Middle River, Upstream Lagoon Flat
2013 Aquatic Ecosystem Condition Report
- Permanently flowing stream in autumn and spring 2013
- Sparse macroinvertebrate community with a few sensitive and flow-dependent species
- Water was fresh, clear and high in nitrogen
- Riparian vegetation comprised native vegetation with few weeds
About the location
Middle River is one of the largest streams on Kangaroo Island, located from around the middle to the northern part of the island. It rises at an elevation of about 275 m to the north from the Playford Highway near Gosse, and flows in a north-easterly direction for over 33 km before discharging into Investigator Strait at Snelling Beach. The major land uses in the 14,424 hectare catchment upstream from the site sampled were grazing modified pasture, native vegetation and nature conservation, with minor areas also used for plantation forestry, cropping, roads, wetlands, reservoir, dams and intensive animal production. The site sampled was located in the lower catchment off a track from the North Coast Road, about 1.5 km south-east from Snellings Beach.
The river was given a Fair rating because the site sampled showed evidence of moderate changes in ecosystem structure and some changes to the way the ecosystem functions. There was evidence of human disturbance due to nitrogen enrichment, fine sediment deposited in the stream and the presence of introduced marron.
A sparse community of at least 14 species of macroinvertebrates was collected or seen from the river (only 1 species in autumn and 14 in spring), 4.3-7.2 m wide and up to 70 cm deep, in autumn and spring 2013. The river consisted of a still to slow-flowing channel in both seasons sampled, although small areas of faster-flowing riffle habitats were also present in spring. No macroinvertebrates were caught in autumn and the only sign of any species present at the site were from the many crayfish holes in the sides of the bank; they were probably marron (Cherax tenuimanus) which have been seen at the site on previous occasions. The only other aquatic organisms seen in the water were hundreds of tiny zooplankton, which included copepods and ostracods. In spring, the community was more diverse and included low numbers of amphipods, beetles (3 species), mosquitoes, blackflies, chironomids (4 species), mayflies, stoneflies and caddisflies. The community included a number of commonly occurring generalist and tolerant species and several sensitive and flow-dependent species; the latter included the blackfly (Austrosimulium furiosum), chironomid (Rheotanytarsus), mayfly (Thraulophlebia inconspicua), stonefly (Dinotoperla evansi) and caddisfly (Ulmerochorema membrum).
The water was fresh to moderately fresh (salinity ranged from 899-1,466 mg/L), well oxygenated (66-105% saturation), clear and slightly coloured, and with low concentrations of phosphorus (0.01-0.02 mg/L) but high nitrogen concentrations (0.55-0.66 mg/L).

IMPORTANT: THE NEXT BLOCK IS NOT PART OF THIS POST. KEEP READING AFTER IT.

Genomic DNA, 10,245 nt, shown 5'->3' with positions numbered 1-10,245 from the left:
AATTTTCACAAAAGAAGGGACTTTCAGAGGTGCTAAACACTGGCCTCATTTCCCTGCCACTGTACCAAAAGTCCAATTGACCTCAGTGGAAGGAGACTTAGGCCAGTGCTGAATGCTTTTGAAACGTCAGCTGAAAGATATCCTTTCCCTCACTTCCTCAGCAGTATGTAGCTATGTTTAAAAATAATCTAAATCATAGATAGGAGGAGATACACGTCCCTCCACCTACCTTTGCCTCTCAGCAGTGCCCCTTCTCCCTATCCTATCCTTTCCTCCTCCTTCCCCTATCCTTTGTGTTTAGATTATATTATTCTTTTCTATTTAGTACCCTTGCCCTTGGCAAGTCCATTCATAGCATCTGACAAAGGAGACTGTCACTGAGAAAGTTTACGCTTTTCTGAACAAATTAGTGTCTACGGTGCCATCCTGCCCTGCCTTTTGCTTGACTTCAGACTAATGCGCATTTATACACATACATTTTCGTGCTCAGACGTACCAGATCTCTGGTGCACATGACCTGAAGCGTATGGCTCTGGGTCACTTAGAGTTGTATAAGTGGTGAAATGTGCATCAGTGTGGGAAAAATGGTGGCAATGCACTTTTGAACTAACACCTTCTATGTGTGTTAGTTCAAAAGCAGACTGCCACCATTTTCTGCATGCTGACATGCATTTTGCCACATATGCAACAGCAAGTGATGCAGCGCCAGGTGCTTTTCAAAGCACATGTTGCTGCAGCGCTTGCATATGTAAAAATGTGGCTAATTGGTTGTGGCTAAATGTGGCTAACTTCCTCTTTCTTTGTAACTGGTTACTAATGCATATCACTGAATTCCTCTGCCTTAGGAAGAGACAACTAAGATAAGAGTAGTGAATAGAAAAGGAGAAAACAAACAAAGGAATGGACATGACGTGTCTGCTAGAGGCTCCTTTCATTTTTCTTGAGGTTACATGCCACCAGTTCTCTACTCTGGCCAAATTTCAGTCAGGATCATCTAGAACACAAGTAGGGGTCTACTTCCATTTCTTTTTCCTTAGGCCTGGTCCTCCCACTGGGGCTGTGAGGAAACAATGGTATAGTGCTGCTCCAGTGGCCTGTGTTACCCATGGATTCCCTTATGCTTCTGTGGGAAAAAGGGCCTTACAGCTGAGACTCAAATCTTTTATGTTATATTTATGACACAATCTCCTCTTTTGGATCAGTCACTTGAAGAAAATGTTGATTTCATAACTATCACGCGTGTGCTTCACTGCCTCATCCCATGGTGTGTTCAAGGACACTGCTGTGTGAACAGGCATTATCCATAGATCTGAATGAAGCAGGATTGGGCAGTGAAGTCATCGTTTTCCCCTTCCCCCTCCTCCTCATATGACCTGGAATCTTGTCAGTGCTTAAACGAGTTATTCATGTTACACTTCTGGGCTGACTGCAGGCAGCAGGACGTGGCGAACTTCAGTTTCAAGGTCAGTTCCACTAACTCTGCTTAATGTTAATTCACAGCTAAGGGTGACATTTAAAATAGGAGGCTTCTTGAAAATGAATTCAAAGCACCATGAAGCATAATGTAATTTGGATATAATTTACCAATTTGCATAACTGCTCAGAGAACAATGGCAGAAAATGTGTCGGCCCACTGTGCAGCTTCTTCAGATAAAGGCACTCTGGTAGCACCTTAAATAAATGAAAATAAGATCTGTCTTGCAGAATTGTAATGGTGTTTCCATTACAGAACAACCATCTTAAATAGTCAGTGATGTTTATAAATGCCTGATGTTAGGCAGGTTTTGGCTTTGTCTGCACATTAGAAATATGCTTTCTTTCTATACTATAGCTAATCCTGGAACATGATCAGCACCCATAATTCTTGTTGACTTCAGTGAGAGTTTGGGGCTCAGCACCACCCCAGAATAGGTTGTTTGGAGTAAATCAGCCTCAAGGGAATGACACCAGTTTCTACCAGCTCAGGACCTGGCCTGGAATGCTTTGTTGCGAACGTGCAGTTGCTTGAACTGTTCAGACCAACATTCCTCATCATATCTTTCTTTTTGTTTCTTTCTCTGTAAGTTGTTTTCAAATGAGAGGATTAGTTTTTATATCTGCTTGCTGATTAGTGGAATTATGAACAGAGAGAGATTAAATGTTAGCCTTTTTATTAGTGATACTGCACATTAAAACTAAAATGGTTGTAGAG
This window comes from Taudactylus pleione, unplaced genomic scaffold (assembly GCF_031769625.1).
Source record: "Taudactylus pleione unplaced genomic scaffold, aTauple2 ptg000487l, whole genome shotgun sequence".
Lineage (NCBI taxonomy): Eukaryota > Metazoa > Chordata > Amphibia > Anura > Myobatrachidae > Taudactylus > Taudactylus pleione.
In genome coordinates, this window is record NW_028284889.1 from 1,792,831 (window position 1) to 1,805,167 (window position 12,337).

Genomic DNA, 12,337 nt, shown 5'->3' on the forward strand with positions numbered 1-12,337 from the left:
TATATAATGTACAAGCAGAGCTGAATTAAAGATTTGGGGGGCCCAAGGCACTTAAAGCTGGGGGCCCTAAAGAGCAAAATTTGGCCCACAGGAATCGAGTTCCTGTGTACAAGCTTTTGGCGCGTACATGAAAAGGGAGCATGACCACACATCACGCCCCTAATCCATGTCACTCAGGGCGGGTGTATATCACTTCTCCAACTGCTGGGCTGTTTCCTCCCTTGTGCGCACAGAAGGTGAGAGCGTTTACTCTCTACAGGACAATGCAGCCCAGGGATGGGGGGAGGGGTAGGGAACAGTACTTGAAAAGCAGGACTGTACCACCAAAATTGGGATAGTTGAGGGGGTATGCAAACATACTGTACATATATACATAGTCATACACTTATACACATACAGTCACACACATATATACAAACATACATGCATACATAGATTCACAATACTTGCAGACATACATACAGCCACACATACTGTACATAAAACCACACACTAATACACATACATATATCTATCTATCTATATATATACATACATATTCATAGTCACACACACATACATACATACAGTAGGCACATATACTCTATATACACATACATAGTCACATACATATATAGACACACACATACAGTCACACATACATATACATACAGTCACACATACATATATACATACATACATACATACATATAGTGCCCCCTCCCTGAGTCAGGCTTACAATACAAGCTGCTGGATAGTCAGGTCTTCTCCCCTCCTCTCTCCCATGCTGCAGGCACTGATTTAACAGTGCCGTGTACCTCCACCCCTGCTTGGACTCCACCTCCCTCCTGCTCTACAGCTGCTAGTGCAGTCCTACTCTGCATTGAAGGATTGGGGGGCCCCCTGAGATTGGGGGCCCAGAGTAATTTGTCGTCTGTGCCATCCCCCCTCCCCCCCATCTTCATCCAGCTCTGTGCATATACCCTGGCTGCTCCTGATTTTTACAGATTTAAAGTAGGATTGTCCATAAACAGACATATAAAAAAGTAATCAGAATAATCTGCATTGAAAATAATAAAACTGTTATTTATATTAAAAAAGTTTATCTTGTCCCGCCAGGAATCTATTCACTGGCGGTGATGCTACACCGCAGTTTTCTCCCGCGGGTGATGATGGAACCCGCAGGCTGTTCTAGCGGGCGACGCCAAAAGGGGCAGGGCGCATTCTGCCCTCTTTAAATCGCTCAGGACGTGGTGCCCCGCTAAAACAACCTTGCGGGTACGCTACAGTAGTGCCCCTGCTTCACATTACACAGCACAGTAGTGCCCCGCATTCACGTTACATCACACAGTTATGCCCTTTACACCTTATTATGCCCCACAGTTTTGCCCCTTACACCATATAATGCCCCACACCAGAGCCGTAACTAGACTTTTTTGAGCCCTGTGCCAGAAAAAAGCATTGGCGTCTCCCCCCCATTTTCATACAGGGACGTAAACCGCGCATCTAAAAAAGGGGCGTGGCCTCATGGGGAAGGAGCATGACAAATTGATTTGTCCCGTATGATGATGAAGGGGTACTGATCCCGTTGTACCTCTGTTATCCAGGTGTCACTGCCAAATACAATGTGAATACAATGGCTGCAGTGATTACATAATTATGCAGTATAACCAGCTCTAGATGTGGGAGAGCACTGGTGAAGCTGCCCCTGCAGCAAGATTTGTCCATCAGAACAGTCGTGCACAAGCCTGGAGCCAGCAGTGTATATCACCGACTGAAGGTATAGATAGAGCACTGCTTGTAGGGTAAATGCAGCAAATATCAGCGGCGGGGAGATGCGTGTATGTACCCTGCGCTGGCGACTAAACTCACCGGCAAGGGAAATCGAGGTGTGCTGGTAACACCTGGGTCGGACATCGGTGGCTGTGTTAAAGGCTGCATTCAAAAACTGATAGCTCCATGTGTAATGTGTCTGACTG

The sediments were dominated by detritus, sand, silt and gravel, with smaller amounts of clay, pebble, cobble and boulder also present. Samples taken from below the surface were black silts and clays in autumn but had a grey appearance in spring; the sediments were not sulphidic and appeared to be well aerated when sampled but the blackened silts indicate that the sediments had been anaerobic or lacking in oxygen in the past. Over 1 cm of fine silt was deposited over the channel, which caused the water to become highly turbid when disturbed. There was a large amount of bank erosion affecting over 50% of the site as a result of recent flood damage; the extensive network of marron holes in the soft banks may have contributed towards the bank collapse in the lower reach of this river. The only animal droppings seen in the vicinity of the river were from kangaroos.
There was a moderate growth of phytoplankton in autumn (chlorophyll a 4.6 μg/L) but the river did not support any significant growths of filamentous algae in 2013. About 10% of the channel was covered by rushes (Juncus), sedges (Cyperus), cumbungi (Typha) and water ribbons (Triglochin). The narrow riparian zone (<5 m wide) was dominated by gums over bracken, sedges and rushes; few weeds were noted at the site in 2013. The surrounding vegetation near the river comprised areas of sheep and cattle grazing and cropping land, with a few scattered gums in the local landscape.
Special environmental features
Middle River provides a permanently wet, freshwater habitat on the island and supports a relatively rich assemblage of aquatic life upstream from the reservoir. The downstream reach supports a less significant biota that may be degraded by the numerous marron that occur in the slow-flowing pools just upstream from the estuary.
Pressures and management responses
|Moderate nutrient and sediment inputs from diffuse sources in the catchment (leading to increased growth of algae and aquatic weeds as well as increased turbidity and smothering of habitat).||The Kangaroo Island NRM Board has funded the fencing of significant areas of riparian vegetation in the catchment and continues to work with landowners to increase the fencing of watercourses.|
|Introduced crayfish (marron) that have the potential to impact on aquatic biodiversity||This information is not available at the moment but it will be updated as soon as possible.|